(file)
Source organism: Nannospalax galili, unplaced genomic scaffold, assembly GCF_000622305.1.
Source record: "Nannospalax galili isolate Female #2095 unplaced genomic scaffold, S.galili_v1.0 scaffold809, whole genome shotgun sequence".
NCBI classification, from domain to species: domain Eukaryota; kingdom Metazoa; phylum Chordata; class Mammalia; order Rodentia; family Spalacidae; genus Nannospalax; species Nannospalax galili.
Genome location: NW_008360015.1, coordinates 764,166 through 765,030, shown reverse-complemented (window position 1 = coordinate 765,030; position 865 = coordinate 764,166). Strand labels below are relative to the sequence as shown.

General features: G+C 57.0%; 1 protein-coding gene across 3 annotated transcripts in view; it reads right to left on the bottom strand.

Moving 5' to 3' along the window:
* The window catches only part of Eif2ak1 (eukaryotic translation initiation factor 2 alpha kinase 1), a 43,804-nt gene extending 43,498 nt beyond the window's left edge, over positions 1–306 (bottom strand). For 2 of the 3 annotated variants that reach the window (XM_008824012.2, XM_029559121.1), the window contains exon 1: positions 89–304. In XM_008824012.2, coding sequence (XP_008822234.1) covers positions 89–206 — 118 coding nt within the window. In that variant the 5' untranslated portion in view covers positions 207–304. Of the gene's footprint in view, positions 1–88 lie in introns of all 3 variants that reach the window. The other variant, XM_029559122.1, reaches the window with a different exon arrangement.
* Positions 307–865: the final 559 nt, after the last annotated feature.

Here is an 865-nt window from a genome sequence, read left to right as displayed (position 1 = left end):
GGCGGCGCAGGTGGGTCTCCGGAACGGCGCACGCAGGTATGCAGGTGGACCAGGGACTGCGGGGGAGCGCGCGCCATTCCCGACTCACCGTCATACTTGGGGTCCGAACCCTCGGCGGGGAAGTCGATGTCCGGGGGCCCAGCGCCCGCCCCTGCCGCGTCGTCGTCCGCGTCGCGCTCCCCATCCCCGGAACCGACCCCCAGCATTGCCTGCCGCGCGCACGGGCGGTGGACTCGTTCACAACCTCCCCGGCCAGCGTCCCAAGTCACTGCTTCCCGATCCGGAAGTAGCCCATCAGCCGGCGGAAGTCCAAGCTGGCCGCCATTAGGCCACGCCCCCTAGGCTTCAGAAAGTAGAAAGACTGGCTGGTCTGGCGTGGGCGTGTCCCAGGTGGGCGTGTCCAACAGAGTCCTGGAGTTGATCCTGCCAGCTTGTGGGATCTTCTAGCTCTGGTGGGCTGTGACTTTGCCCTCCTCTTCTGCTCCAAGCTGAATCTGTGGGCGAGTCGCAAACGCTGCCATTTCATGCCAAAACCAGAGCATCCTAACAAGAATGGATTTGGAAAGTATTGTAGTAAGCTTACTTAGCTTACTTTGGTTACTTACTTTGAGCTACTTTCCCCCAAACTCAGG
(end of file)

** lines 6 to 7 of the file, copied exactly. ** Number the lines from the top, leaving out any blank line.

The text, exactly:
Moving 5' to 3' along the window:
* The window catches only part of Eif2ak1 (eukaryotic translation initiation factor 2 alpha kinase 1), a 43,804-nt gene extending 43,498 nt beyond the window's left edge, over positions 1–306 (bottom strand). For 2 of the 3 annotated variants that reach the window (XM_008824012.2, XM_029559121.1), the window contains exon 1: positions 89–304. In XM_008824012.2, coding sequence (XP_008822234.1) covers positions 89–206 — 118 coding nt within the window. In that variant the 5' untranslated portion in view covers positions 207–304. Of the gene's footprint in view, positions 1–88 lie in introns of all 3 variants that reach the window. The other variant, XM_029559122.1, reaches the window with a different exon arrangement.